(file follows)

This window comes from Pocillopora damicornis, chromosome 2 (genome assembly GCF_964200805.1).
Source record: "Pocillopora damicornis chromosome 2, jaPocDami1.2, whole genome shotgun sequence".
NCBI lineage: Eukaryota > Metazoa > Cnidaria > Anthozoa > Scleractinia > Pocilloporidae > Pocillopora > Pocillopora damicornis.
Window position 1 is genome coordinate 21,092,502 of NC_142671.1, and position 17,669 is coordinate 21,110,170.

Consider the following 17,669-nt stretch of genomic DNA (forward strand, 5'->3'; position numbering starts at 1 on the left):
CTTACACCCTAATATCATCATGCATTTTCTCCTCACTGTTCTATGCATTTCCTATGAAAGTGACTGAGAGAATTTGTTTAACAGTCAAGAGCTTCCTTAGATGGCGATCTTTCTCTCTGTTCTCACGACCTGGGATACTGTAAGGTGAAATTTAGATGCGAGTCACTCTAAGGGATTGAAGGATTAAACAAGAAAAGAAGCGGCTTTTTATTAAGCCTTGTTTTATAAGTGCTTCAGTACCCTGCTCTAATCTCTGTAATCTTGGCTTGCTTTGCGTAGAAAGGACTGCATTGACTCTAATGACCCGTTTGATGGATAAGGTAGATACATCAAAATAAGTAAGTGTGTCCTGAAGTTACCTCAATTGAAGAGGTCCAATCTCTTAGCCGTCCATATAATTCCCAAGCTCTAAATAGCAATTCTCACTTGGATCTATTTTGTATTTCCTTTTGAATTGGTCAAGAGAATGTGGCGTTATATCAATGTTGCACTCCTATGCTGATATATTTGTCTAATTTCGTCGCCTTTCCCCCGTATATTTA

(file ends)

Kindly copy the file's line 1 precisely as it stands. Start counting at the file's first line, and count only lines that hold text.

This window comes from Pocillopora damicornis, chromosome 2 (genome assembly GCF_964200805.1).